LOC/E-F. History of the Americas
Found in 381 Collections and/or Records:
D.W. Hawes sold slaves in the Antebellum south. In this letter, Hawes writes from Richmond, Virginia, to tell W.P. Goodbar that he has twelve slaves for sale, and that he will meet Goodbar in Atlanta to sell them.
The Hedden family, owners of the Hedden Store in Scottsburg, Oregon, were some of the original inhabitants of the town, arriving in 1851. The collection primarily contains personal correspondence within the Hedden family dating from 1885-1959 and also documents and business correspondence dating from 1880 to 1969.
The Hedden store was a general merchandise store that operated from 1852-1976 in Scottsburg, Oregon. The collection contains store and postal ledgers detailing accounts of purchases (both general and postal) and also provides information on customers.
Joseph Hedges (1827-1895) was a carpenter and pioneer who travelled from Ohio to Oregon in 1852. The collection consists of a single, one paragraph letter from Hedge to Fouts.
Louis Heller (1839-1928) was an Ashland photographer noted for his stereos of the 1873 Modoc War, later distributed by Watkins. The collection consists of 23 Modoc War images, 21 of which are stereos.
The Abel Helman Papers comprise four folders that include a diary of Helman's overland trip from Ohio to California, a list of travel expenses, detailed description of weather reports of Ashland, Oregon, and a photostat copy of the journal of the Mountain Rangers from 1863 to 1866.
W. Harry Hembree was a ship captain and master ship builder in Oregon. His family, and the Kellogg family, owned and built ships and created a freight transportation company in the Willamette Valley. The W. Harry Hembree Papers consist of the retelling of Hembree's grandfather's 1843 overland journey, a 1947 interview in which Hembree reminisces about his family and his life, and Hembree's 1912 log of the Althea voyage from Portland, Oregon to Alaska.
Ansel Hemenway (1841 - ) farmed near Crow, Oregon. The collection contains a diary that consists of seven volumes, and is mostly an accounting of farm work.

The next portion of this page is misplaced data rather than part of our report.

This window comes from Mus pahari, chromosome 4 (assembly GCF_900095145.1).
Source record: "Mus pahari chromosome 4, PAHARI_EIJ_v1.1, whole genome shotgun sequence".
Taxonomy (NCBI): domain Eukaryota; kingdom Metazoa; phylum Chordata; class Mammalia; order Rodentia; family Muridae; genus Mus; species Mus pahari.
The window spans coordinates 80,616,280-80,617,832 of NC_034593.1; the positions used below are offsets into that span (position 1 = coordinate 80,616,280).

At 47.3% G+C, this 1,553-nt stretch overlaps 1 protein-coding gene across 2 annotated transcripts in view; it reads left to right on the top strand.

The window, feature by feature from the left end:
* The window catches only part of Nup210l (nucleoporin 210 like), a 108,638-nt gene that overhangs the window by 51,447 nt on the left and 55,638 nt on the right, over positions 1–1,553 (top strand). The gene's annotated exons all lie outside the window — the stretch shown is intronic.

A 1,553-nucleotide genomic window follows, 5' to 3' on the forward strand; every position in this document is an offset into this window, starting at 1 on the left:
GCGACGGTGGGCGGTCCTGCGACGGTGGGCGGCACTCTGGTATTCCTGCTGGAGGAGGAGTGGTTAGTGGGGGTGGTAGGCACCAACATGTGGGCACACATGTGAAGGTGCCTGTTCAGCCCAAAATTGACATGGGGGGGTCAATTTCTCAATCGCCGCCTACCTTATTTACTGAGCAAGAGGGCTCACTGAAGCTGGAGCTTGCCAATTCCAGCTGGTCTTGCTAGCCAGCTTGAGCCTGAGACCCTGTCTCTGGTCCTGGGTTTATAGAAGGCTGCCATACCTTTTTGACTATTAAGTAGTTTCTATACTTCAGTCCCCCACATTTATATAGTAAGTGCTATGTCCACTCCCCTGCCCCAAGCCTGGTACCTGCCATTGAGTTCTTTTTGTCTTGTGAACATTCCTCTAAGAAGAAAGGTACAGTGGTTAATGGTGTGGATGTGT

Binger Hermann (1843-1926) was a Roseburg attorney and politician who represented Oregon in the U.S. House of Representatives for sixteen years and served as commissioner of the General Land Office (GLO) under presidents William McKinley and Theodore Roosevelt. The collection contains a handwritten manuscript about the Baltimore colony, titled " Baltimore Colony Pioneer Recollections, Family Memoirs."
The Alanson Hinman papers comprise thirty-two letters and an account book. The correspondence dates from 1872 to 1900 and concerns Indian training schools, proposed changes in the charter of Pacific University, and personal issues. The account book contains miscellaneous accounts receivable as well as a record of apples shipped.
Collection comprises a single manuscript that is W.A. Hockett's personal account of his journey across the Oregon Trail. The manuscript was typed by Hockett in 1914 and discusses events occurring in 1846-1847.
The collection consists of the manuscript journal of William Hoffman, which chronicles Hoffman's journey across the Oregon Trail from Covington, Indiana to Jacksonville, Oregon in 1853.
Herbert C. Holdridge (1892-1974) was an author and presidential candidate, his main interests being conservative politics and fringe causes. The collection includes correspondence, background information for speeches, manuscripts, records for groups Holdridge founded, legal papers, pamphlets, reel-to-reel tapes, and copies of his published books.
William Holmes (1807-1879) was a pioneer and the first sheriff of Clackamas Country. The collection consists of a notice alerting concerned parties to the sale of the Oregon City properties of William Riley by Holmes to settle a debt to John McLoughlin.
The Julia Holt papers consist of correspondence between Julia Holt and her sister Adella Holt describing Julia's journey to Oregon in 1866.